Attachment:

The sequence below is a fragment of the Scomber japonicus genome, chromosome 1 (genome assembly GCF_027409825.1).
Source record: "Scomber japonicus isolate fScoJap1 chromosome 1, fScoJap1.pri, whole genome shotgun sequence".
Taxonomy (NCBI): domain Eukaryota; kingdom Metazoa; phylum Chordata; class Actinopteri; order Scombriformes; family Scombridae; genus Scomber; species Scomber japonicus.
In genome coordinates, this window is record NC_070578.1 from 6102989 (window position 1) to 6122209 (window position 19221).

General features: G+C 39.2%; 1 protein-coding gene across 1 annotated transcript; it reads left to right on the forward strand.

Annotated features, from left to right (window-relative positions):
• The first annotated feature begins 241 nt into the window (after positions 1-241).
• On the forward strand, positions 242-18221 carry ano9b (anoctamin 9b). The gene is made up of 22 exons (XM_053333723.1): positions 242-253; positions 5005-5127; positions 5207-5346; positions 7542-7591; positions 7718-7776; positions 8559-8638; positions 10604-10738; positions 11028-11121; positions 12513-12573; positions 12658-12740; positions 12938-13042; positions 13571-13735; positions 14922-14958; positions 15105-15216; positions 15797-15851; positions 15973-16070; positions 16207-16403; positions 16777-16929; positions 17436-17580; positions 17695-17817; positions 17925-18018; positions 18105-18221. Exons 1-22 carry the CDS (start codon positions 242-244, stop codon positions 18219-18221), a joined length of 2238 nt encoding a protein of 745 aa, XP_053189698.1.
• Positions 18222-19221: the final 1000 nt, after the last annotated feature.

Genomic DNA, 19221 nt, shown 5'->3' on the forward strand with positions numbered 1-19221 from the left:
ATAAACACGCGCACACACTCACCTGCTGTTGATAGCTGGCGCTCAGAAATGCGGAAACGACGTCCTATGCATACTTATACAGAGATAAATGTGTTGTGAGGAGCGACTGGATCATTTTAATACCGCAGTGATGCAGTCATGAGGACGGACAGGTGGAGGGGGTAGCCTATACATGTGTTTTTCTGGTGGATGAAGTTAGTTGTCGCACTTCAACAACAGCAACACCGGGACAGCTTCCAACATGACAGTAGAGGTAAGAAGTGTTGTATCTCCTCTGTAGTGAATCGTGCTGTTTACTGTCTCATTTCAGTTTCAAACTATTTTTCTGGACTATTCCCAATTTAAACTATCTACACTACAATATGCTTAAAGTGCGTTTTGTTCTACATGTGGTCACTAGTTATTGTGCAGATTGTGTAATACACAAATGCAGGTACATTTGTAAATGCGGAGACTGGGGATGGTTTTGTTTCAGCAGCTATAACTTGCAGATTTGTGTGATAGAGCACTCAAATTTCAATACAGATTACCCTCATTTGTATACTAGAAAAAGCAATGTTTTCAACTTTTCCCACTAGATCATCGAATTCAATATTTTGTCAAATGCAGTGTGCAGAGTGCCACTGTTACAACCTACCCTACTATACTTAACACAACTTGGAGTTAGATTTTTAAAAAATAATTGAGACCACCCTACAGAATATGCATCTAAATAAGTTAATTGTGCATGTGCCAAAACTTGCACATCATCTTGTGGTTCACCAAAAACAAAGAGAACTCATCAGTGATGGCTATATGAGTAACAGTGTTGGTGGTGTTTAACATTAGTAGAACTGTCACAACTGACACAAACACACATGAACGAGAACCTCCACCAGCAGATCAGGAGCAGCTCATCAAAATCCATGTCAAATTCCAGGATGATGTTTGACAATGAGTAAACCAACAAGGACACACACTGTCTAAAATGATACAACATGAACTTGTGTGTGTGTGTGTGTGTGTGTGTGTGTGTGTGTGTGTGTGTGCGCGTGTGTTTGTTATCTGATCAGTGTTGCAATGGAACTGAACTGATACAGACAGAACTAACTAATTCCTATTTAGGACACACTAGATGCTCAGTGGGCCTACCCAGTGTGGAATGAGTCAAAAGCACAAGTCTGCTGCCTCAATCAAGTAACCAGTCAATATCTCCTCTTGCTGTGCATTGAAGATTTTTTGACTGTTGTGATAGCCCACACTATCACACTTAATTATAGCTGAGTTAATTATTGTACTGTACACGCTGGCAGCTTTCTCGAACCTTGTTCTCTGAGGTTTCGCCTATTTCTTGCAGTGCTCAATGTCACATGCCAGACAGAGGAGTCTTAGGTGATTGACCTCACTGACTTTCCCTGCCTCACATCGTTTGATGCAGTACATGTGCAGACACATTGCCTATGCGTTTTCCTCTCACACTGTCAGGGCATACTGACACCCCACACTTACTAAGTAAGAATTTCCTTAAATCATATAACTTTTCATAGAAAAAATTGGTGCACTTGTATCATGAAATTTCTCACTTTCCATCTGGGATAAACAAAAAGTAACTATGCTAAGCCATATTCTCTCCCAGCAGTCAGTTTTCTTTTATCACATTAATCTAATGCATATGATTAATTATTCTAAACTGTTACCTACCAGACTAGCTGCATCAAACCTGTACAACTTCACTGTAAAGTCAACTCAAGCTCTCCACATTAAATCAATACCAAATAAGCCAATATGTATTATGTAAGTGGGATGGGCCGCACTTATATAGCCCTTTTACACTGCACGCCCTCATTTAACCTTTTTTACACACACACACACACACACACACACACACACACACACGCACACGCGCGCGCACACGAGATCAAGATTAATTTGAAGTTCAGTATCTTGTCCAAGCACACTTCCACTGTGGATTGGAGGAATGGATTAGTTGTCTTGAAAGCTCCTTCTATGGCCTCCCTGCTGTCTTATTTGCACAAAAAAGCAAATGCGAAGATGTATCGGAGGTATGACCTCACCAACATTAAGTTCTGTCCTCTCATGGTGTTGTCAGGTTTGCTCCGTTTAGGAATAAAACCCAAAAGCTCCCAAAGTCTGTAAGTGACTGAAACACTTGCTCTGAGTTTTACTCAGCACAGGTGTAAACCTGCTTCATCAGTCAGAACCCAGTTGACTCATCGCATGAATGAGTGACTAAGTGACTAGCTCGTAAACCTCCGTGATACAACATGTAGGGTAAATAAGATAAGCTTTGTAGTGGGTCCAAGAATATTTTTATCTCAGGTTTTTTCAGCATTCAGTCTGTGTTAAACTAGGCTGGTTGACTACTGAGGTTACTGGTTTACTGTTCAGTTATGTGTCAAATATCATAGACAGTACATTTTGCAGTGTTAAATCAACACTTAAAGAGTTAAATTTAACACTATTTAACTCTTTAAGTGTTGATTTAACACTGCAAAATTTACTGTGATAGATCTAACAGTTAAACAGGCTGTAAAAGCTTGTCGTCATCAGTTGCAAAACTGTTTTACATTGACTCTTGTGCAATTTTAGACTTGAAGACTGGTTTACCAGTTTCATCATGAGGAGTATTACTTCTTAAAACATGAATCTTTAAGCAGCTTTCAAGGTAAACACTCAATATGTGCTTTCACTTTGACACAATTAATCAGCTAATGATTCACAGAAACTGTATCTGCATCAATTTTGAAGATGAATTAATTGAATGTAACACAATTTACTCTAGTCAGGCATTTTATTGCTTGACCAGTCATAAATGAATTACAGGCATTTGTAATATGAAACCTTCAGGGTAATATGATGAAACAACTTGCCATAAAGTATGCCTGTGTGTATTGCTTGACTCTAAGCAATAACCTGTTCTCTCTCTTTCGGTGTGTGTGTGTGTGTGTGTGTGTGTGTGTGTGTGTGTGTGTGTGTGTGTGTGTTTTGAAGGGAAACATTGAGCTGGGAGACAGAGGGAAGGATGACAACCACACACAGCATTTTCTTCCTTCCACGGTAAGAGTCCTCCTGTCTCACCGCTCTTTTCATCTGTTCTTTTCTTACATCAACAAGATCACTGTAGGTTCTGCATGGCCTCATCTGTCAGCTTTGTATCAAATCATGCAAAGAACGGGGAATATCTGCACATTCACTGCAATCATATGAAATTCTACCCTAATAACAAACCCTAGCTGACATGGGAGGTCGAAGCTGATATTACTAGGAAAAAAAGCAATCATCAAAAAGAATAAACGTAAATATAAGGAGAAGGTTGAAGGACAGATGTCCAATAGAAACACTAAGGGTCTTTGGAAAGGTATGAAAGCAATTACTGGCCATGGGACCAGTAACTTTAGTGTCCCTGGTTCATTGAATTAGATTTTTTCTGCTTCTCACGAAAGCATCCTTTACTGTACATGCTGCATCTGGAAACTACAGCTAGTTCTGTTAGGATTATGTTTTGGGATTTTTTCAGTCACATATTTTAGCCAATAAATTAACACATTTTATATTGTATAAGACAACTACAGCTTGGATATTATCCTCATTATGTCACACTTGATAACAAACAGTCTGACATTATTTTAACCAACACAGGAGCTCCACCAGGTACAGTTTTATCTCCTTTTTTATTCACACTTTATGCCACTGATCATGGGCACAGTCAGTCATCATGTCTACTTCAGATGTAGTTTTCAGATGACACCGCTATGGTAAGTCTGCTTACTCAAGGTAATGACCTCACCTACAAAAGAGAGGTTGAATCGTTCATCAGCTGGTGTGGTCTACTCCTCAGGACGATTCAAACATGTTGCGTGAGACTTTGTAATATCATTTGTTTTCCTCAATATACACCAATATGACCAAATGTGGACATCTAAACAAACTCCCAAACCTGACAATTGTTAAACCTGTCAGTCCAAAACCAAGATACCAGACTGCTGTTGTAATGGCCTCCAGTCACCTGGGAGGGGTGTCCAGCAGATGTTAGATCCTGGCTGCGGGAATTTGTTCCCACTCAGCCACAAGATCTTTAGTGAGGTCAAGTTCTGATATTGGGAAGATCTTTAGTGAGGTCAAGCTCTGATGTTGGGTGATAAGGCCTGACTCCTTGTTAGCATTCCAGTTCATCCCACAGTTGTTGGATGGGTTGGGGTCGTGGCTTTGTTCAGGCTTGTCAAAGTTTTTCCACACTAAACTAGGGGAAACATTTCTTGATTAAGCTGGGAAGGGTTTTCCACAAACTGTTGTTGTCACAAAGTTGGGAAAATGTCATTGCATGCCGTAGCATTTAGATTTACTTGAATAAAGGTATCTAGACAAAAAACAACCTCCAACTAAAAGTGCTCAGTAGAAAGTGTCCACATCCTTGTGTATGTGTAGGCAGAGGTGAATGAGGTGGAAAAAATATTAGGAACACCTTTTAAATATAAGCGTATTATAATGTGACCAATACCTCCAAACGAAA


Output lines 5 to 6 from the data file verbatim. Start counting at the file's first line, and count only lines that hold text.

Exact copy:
General features: G+C 39.2%; 1 protein-coding gene across 1 annotated transcript; it reads left to right on the forward strand.

Annotated features, from left to right (window-relative positions):